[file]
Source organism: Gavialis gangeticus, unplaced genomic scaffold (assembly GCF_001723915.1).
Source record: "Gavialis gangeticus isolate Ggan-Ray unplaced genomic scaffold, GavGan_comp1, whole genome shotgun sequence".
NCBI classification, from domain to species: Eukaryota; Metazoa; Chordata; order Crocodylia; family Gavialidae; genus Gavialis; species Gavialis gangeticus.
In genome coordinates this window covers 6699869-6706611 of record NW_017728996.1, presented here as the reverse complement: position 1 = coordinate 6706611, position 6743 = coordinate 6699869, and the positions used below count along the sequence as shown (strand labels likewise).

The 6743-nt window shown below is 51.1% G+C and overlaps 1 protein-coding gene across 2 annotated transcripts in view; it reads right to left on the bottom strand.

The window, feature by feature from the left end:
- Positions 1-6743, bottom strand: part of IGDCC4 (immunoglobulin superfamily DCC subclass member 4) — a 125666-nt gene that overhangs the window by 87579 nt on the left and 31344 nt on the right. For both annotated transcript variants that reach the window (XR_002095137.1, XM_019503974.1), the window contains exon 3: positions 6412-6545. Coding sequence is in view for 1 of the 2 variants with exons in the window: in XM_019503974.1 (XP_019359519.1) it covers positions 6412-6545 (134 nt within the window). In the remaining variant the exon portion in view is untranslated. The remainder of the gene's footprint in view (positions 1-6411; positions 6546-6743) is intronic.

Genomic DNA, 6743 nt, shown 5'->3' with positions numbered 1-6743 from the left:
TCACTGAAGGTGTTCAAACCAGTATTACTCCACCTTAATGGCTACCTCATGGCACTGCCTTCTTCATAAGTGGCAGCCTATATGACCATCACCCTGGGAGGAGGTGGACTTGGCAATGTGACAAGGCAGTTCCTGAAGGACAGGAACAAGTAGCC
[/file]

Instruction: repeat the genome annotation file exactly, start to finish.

Source organism: Gavialis gangeticus, unplaced genomic scaffold (assembly GCF_001723915.1).
Source record: "Gavialis gangeticus isolate Ggan-Ray unplaced genomic scaffold, GavGan_comp1, whole genome shotgun sequence".
NCBI classification, from domain to species: Eukaryota; Metazoa; Chordata; order Crocodylia; family Gavialidae; genus Gavialis; species Gavialis gangeticus.
In genome coordinates this window covers 6699869-6706611 of record NW_017728996.1, presented here as the reverse complement: position 1 = coordinate 6706611, position 6743 = coordinate 6699869, and the positions used below count along the sequence as shown (strand labels likewise).

The 6743-nt window shown below is 51.1% G+C and overlaps 1 protein-coding gene across 2 annotated transcripts in view; it reads right to left on the bottom strand.

The window, feature by feature from the left end:
- Positions 1-6743, bottom strand: part of IGDCC4 (immunoglobulin superfamily DCC subclass member 4) — a 125666-nt gene that overhangs the window by 87579 nt on the left and 31344 nt on the right. For both annotated transcript variants that reach the window (XR_002095137.1, XM_019503974.1), the window contains exon 3: positions 6412-6545. Coding sequence is in view for 1 of the 2 variants with exons in the window: in XM_019503974.1 (XP_019359519.1) it covers positions 6412-6545 (134 nt within the window). In the remaining variant the exon portion in view is untranslated. The remainder of the gene's footprint in view (positions 1-6411; positions 6546-6743) is intronic.

Genomic DNA, 6743 nt, shown 5'->3' with positions numbered 1-6743 from the left:
TCACTGAAGGTGTTCAAACCAGTATTACTCCACCTTAATGGCTACCTCATGGCACTGCCTTCTTCATAAGTGGCAGCCTATATGACCATCACCCTGGGAGGAGGTGGACTTGGCAATGTGACAAGGCAGTTCCTGAAGGACAGGAACAAGTAGCC